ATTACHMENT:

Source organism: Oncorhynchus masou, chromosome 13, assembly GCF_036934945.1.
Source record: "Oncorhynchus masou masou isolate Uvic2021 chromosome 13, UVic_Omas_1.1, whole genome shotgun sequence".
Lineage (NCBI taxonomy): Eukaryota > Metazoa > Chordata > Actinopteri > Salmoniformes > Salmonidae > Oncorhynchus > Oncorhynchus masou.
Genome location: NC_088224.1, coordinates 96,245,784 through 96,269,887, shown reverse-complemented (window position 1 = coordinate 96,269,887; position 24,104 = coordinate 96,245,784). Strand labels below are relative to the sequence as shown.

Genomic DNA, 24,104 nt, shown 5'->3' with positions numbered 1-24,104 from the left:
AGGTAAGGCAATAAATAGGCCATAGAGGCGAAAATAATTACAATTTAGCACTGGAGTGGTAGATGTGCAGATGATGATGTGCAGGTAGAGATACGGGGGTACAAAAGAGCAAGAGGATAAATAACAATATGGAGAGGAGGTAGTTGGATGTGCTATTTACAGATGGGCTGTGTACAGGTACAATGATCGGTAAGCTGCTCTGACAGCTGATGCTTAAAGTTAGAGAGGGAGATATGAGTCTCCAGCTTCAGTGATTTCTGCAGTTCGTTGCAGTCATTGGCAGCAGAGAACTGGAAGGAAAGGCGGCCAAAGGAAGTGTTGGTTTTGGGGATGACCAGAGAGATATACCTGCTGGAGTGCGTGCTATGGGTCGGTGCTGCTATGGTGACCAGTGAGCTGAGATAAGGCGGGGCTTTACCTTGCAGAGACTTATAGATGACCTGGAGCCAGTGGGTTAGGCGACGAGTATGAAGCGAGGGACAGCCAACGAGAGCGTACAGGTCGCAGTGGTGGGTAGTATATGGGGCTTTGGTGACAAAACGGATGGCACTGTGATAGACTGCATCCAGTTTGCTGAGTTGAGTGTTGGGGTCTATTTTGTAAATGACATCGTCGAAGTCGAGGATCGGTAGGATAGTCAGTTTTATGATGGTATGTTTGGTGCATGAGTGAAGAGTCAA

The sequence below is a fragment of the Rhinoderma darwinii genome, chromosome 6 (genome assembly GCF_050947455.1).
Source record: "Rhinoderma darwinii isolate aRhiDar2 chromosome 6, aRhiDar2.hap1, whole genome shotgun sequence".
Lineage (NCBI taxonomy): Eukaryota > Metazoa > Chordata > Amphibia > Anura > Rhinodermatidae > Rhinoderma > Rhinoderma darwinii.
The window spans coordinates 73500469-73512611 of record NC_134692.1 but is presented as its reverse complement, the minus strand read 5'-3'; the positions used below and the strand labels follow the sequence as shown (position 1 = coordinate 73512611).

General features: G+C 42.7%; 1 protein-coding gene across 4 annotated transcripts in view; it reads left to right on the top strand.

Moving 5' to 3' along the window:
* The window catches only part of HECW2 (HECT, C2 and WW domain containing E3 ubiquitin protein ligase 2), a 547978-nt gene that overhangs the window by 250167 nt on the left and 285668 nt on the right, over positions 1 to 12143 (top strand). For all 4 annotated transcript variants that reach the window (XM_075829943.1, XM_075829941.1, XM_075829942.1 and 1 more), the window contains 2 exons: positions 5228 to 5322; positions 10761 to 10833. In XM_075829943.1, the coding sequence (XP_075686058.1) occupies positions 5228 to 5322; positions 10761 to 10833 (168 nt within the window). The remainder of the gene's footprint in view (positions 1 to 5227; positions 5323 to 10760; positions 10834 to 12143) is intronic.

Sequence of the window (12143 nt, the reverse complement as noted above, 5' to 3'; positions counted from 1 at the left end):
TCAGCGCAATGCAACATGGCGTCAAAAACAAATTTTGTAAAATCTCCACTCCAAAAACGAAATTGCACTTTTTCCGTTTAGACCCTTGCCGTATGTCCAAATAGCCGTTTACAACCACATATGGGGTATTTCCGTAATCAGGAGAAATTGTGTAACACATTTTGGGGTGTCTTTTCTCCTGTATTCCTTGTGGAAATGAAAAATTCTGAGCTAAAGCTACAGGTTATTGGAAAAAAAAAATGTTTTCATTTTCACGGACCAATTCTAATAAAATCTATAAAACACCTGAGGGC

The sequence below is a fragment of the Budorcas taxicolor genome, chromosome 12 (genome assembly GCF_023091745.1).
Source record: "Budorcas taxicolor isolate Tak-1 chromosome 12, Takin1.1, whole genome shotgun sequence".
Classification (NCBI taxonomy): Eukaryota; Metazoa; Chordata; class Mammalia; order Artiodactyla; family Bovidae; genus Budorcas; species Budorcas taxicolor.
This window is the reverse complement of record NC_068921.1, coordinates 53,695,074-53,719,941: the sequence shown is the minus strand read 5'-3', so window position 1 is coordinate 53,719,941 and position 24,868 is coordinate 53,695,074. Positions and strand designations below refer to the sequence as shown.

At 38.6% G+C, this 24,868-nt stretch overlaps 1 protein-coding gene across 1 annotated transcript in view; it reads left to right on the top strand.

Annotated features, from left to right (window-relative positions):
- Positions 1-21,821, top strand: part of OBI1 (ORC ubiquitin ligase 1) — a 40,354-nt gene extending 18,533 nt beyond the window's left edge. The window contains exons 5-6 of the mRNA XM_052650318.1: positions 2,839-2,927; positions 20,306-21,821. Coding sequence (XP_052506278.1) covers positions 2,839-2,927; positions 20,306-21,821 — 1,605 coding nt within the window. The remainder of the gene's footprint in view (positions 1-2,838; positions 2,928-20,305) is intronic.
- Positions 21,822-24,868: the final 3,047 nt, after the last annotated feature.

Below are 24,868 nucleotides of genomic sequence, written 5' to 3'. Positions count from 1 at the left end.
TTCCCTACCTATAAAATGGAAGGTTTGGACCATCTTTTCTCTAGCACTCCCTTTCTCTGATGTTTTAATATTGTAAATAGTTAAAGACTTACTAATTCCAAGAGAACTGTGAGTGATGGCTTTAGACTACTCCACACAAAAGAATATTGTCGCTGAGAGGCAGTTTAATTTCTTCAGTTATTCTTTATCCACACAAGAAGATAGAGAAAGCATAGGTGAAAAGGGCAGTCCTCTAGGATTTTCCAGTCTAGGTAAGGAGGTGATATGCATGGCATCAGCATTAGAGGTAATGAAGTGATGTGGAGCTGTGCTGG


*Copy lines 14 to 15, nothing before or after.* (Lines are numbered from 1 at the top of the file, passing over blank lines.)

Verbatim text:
Sequence of the window (12143 nt, the reverse complement as noted above, 5' to 3'; positions counted from 1 at the left end):
TCAGCGCAATGCAACATGGCGTCAAAAACAAATTTTGTAAAATCTCCACTCCAAAAACGAAATTGCACTTTTTCCGTTTAGACCCTTGCCGTATGTCCAAATAGCCGTTTACAACCACATATGGGGTATTTCCGTAATCAGGAGAAATTGTGTAACACATTTTGGGGTGTCTTTTCTCCTGTATTCCTTGTGGAAATGAAAAATTCTGAGCTAAAGCTACAGGTTATTGGAAAAAAAAAATGTTTTCATTTTCACGGACCAATTCTAATAAAATCTATAAAACACCTGAGGGC